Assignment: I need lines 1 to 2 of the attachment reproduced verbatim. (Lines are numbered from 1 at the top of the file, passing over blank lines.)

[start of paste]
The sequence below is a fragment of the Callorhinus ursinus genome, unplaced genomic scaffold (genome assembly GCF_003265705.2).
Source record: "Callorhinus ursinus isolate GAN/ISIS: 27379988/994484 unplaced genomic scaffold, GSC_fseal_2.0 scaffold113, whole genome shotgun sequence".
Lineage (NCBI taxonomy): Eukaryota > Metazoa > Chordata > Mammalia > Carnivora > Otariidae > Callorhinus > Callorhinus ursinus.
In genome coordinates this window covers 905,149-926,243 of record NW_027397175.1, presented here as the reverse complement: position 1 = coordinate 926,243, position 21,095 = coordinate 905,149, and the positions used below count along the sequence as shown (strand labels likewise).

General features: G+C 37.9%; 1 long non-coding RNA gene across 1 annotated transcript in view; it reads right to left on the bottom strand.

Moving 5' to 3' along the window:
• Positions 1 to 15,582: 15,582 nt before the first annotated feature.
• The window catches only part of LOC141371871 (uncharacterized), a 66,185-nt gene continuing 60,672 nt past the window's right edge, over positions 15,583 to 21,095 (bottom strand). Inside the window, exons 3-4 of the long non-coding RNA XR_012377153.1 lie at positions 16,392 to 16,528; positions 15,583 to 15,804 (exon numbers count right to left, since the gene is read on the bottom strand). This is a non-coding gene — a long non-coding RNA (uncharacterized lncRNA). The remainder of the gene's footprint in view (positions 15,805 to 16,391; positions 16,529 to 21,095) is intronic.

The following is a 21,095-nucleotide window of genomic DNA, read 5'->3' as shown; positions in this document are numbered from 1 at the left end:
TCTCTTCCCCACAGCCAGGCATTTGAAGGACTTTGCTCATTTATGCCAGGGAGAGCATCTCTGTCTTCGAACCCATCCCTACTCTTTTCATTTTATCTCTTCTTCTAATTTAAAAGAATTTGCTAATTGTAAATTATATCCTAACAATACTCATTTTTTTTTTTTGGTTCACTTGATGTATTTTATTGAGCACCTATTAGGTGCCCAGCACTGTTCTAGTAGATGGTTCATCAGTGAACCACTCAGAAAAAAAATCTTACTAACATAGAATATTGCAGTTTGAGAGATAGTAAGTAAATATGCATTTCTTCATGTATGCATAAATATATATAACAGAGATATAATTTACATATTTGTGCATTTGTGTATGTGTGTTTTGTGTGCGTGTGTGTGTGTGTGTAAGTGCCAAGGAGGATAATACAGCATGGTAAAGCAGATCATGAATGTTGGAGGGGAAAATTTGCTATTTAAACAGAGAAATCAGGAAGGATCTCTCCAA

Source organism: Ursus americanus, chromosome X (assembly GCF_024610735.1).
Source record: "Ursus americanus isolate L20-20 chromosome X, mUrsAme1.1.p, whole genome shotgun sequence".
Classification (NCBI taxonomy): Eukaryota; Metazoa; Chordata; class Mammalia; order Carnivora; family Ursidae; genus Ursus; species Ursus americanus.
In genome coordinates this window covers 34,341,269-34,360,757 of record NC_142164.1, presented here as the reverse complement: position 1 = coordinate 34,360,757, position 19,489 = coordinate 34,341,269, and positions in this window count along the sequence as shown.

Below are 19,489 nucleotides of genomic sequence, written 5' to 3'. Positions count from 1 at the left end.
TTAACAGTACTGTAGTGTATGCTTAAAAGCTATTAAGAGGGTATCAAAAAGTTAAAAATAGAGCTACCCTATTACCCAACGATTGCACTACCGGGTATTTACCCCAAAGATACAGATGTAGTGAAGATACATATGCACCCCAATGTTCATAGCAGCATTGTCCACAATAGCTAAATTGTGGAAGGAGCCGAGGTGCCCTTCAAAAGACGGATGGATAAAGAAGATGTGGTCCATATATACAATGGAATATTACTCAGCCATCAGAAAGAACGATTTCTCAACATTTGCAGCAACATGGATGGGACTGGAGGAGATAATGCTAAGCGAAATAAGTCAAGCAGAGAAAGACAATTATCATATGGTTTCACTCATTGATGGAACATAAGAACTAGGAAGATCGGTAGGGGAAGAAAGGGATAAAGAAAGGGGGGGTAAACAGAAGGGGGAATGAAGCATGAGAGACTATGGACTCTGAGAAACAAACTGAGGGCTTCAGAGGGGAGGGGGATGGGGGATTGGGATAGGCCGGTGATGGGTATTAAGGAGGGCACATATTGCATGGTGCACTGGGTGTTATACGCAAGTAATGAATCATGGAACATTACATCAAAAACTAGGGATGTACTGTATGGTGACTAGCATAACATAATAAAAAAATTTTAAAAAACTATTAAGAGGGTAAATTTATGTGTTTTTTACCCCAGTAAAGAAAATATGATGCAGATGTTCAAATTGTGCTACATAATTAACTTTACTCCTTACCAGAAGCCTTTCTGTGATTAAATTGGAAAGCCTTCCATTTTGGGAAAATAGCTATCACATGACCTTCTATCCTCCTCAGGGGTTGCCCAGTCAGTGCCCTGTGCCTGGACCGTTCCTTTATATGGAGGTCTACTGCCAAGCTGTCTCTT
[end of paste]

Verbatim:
The sequence below is a fragment of the Callorhinus ursinus genome, unplaced genomic scaffold (genome assembly GCF_003265705.2).
Source record: "Callorhinus ursinus isolate GAN/ISIS: 27379988/994484 unplaced genomic scaffold, GSC_fseal_2.0 scaffold113, whole genome shotgun sequence".